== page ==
(Reuters) – The Nasdaq closed up 2% on Wednesday as investors switched back to technology stocks and away from economically sensitive sectors as they weighed COVID-19 vaccine progress against a virus surge and likely timing for a economic rebound.
After falling sharply for two days, the tech-heavy Nasdaq was boosted by “stay-at-home” stocks such as Microsoft and Netflix Inc, which closed up more than 2% and Amazon.com Inc and Apple Inc, which advanced more than 3%.
Monday’s encouraging late-stage coronavirus vaccine trial data had prompted a two-day rotation away from technology stocks into sectors that outperform coming out of a recession such as industrials, materials and energy.
But investors changed gears Wednesday to buy the S&P growth index, which includes the less economically sensitive technology stocks, and sell the value index, which includes banks and energy stocks.
“We’ll probably have these fits and starts of the rotation until we get into the spring,” said Shawn Snyder, head of Investment Strategy at Citi Personal Wealth Management. “There’s still really strong earnings for these technology companies and you’re still facing a potential surge in COVID cases through the winter months and renewed restrictions and lockdowns.”
Also, the top U.S. infectious disease specialist urged caution until vaccines are distributed, as California and states across the U.S. Midwest and Northeast tightened restrictions aimed at containing the virus spread.
“To think the style we’ve been living our lives in for the last nine months is suddenly going to change is a bit optimistic. Its going to take longer,” said Citi’s Snyder.
The Dow Jones Industrial Average fell 23.29 points, or 0.08%, to 29,397.63, the S&P 500 gained 27.13 points, or 0.77%, to 3,572.66 and the Nasdaq Composite added 232.58 points, or 2.01%, to 11,786.43.
The technology index, up 2.4%, led gainers among the S&P 500’s 11 major sectors, followed by the consumer discretionary index, which closed up 1.5%, flanked by Amazon.com. The biggest sector decliners were materials, down 1.4% followed by industrials and energy, both finishing down more than 0.8%.
“The story of the week and what’s persisting today is the almost see-saw, barbell view in the market between growth, tech and stay-at-home investments versus the more cyclical value investments that are tied to the broader rebound and recovery in the economy,” said Craig Fehr, investment strategist at Edward Jones in St. Louis, Missouri.
“The broad view is the greater optimism for the longer term view of the economy, post vaccine, post pandemic. We’re seeing a little bit of that shine come off it today.”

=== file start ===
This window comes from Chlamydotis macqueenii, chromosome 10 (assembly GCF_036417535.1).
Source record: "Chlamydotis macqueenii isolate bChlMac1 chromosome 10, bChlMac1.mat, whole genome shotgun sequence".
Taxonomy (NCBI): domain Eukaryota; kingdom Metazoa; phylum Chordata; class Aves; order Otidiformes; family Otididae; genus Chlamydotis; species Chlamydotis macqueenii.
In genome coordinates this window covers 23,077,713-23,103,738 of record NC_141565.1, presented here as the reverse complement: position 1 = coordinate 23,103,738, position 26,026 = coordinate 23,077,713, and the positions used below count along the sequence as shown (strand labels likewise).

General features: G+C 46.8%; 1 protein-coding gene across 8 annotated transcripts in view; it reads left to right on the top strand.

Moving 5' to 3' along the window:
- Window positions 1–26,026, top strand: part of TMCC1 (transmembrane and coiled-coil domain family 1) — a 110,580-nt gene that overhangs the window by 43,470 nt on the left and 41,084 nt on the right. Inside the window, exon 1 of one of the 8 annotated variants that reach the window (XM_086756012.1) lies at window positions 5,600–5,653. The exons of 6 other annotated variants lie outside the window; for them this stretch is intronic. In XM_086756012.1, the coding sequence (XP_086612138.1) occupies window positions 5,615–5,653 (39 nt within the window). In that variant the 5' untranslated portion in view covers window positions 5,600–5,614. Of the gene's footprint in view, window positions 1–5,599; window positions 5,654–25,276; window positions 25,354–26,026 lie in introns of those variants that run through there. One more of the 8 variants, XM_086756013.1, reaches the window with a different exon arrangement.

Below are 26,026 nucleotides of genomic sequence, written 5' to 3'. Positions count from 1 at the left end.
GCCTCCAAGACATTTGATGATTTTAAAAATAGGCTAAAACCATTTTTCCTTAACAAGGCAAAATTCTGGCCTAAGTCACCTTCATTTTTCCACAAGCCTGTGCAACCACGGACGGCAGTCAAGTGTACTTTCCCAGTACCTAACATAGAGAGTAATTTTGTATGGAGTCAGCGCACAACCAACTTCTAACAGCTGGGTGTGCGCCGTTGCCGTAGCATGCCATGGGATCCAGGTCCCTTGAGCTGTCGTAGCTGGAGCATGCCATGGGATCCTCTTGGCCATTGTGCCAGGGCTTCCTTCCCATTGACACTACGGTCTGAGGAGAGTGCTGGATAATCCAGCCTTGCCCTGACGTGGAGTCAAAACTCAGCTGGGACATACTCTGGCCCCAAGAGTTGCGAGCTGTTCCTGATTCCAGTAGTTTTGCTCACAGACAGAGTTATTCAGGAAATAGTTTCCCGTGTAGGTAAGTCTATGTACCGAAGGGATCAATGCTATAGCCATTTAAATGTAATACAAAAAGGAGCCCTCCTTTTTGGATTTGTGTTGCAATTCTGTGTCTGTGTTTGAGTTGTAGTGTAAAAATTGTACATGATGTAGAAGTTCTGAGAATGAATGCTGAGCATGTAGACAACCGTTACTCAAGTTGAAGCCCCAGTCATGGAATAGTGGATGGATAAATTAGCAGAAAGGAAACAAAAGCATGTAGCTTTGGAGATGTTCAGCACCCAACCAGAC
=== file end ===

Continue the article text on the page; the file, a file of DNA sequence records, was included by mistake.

Markets, which also got a boost after Democrat Joe Biden was declared the projected the winner of the U.S. election, have shrugged off legal challenges from President Donald Trump as no evidence of problems with votes has so far been produced.
The Democratic Party retained control of the U.S. House of Representatives with a lower majority, the Associated Press reported. As a result investors are now focused on whether they can wrestle Senate control from Republicans, which will not be decided until two runoff elections in Georgia in January.
Democrats may not be able to win enough votes for their larger economic stimulus plan if Republicans retain a Senate majority. As the COVID restrictions were announced, shares of some retailers and restaurants lost ground. Macy’s fell 4.4% while Darden Restaurants finished down 5.5%. The S&P 600 consumer discretionary index closed above its session low to end the session down 0.1%.
Lyft Inc rose 1% after the ride-hailing app said it was working on a new service to take a slice of the burgeoning food-delivery market, as it works to make up for a drop in quarterly revenue.
The Philadelphia SE chip index finished up 3.7% after suffering sharp losses on Tuesday.
Advancing issues outnumbered declining ones on the NYSE by a 1.09-to-1 ratio; on Nasdaq, a 1.31-to-1 ratio favored advancers.
The S&P 500 posted six new 52-week highs and no new lows; the Nasdaq Composite recorded 83 new highs and 11 new lows.
On U.S. exchanges 9.65 billion shares changed hands, in a sharp volume decline from Monday and Tuesday but not far below the 9.94 billion average for the last 20 sessions.
(Additional reporting by Caroline Valetkevitch in New York, Medha Singh and Shivani Kumaresan in Bengaluru, Sinead Carew in New York; Editing by Sriraj Kalluvila, Shounak Dasgupta, Arun Koyyur and Tom Brown)
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